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s airlines struggle to boost the
efficiency of their operations and
reduce costs, every ounce of weight
that can be saved from an aircraft
counts in reducing fuel burn. One
approach is to cut back on paper in
the cockpit, and the Electronic Flight Bag (EFB) is a key
technolog y to achieve this.
The EFB is an ele ctronic information manag ement
device that allows management tasks to be performed
more easily and with less paper. Based on a general-
purpose computing platform, the system replaces such
traditiona l items as the aircraft operating manual, flight
crew operating manual and navigational charts. It can
also run software applications that automate routine
tasks normally carried out by hand, such as performance
While a pilot’s old-fashioned flight bag with its
contents could weigh as much as 40lb (18kg ), an EFB
typically weighs in at 1-5lb.
Information technology (IT) specialist Lufthans a
Systems is one company offering EFB soft ware, which
can be used on various hardware systems. Its Lido/
FlightBag solution is a component of the company’s
Lido/FlightOps Suite of operational tools.
Lufthansa Systems calls the EFB “a major step forward
towards optimised flight deck processes”. It adds that the
Lido/FlightBag “generates considerable saving s for the
a irline and reduces the pilots’ workload”.
“Lido/FlightBag provides cockpit crews with an
electronic information manag ement system that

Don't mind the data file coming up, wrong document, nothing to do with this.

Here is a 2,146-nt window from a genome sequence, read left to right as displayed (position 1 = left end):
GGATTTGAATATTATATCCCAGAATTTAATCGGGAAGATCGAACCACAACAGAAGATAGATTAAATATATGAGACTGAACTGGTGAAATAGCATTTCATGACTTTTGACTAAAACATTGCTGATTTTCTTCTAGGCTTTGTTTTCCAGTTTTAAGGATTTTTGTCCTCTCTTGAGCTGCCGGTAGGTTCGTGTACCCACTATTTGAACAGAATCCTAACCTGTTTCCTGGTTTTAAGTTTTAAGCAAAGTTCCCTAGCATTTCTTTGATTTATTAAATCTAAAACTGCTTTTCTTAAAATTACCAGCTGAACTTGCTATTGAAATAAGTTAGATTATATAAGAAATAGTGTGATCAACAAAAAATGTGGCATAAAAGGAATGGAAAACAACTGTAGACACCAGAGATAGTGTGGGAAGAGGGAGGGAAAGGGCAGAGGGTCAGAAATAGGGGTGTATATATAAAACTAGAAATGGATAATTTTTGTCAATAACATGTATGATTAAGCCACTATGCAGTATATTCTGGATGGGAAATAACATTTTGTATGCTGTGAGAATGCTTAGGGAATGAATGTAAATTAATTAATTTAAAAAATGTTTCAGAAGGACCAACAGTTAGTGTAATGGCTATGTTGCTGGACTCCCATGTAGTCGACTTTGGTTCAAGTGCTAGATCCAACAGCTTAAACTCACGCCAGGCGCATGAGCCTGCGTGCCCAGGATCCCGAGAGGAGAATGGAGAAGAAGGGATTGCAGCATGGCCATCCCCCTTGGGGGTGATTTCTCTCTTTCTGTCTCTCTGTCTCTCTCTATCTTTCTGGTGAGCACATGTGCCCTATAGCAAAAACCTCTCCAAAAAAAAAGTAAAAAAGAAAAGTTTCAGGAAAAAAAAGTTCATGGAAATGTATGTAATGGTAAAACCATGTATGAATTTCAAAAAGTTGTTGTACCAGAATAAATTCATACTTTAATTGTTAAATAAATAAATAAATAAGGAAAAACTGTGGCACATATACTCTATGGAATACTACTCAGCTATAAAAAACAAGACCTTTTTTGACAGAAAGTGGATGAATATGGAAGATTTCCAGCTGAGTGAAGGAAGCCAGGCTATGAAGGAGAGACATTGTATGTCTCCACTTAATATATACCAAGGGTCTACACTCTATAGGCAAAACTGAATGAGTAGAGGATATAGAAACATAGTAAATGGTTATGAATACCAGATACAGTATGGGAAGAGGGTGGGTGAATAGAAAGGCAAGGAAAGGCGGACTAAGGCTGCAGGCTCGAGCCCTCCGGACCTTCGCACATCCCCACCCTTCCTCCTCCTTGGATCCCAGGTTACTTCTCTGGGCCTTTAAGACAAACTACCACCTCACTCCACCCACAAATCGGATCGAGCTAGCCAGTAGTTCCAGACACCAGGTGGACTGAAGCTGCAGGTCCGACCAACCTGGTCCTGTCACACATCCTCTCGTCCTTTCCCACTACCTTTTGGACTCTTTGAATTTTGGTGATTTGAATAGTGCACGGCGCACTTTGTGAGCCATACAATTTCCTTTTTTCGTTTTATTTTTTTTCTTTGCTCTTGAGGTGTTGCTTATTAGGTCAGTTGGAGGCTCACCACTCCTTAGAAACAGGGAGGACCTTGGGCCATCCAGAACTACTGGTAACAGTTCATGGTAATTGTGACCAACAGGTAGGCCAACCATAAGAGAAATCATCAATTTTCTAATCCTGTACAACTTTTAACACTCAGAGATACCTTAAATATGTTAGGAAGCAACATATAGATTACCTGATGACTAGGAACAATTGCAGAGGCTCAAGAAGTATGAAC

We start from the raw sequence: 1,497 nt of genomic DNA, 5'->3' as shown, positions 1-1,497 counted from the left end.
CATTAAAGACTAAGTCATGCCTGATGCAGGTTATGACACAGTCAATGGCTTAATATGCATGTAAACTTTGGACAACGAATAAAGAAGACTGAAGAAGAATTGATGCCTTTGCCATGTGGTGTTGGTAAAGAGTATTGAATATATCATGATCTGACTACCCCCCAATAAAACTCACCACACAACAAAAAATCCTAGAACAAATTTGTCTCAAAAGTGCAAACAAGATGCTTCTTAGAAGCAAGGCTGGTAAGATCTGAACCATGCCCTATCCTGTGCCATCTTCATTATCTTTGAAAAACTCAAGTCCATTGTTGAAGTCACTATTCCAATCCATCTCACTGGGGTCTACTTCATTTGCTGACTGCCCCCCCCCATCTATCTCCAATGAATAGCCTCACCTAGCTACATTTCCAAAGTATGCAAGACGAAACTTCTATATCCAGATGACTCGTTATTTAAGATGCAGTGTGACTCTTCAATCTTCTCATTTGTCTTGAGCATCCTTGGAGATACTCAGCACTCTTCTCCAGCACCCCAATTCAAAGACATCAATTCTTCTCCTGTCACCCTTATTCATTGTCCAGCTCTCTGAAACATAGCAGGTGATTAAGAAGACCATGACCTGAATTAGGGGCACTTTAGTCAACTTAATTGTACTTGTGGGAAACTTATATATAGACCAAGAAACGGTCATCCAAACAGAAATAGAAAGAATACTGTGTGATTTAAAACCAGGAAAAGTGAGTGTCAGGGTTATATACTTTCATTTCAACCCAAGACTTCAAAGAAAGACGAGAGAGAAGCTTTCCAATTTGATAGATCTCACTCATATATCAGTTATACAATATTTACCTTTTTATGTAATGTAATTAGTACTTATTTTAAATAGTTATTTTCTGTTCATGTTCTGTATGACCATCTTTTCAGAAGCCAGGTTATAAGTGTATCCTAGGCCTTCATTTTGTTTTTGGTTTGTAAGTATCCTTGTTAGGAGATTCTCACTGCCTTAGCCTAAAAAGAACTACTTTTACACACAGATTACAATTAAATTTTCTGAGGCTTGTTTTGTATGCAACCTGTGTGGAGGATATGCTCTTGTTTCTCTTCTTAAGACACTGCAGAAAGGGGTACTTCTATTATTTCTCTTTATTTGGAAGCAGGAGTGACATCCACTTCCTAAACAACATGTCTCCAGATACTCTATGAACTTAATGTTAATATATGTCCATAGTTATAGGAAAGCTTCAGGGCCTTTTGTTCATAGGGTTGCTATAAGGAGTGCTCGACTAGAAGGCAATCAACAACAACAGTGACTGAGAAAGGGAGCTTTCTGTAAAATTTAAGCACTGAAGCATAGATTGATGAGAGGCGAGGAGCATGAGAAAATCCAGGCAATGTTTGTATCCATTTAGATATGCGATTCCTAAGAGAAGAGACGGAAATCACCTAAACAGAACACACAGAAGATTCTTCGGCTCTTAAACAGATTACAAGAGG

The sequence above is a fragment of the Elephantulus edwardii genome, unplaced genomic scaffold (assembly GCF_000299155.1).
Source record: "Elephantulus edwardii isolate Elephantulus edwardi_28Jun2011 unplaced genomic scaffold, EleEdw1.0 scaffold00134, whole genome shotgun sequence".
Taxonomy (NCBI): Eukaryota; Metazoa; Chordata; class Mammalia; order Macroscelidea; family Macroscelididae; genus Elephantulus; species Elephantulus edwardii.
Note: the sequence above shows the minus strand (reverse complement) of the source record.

combines pre-flight, in-flight and post-flight activities
as well as on-board and ground services,” explained
Marc Szepan, S enior Vice President Airline Operations
Solutions at Lufthansa Systems.
Using the system, an a irline can g enerate significant
annual cost savings per aircraft thanks purely to weight
reduction. In addition, the carrier saves on printing and
distribution costs for cockpit documentation such as
navigational charts, technical publications and flight
operations manuals, generating annual savings of as
much as US$1,000 dollars per aircraft.
“In all, a major international network carrier can save
about US$4.3 million per year,” Lufthansa Systems says.
“Reduced fuel consumption and less paper consumption
also ease the burden on the environment.”
Lido/FlightBag ’s individual applications are fully
integrated and can exchange data among themselves.
Furthermore, the platform can receive data from the
cockpit avionics system, g uaranteeing uniformity of
information throughout the flight. The system also
enables quick access to current operational data and
other important, flight-related documents.
“ Ultimately, this reduces the pilots’ workload
and contributes to a safe and efficient flight,” the
Applications running through the Lido/FlightBag
can be customized according to airline requirements. For
example, carriers can opt for the Lido/eRouteManual
electronic navigation charts, enabling pilots to see all
relevant route information at a glance.
They can also select the Electronic Flight Folder
(EFF) – an electronic briefing package that contains all
flight-related documents and data in a standardized data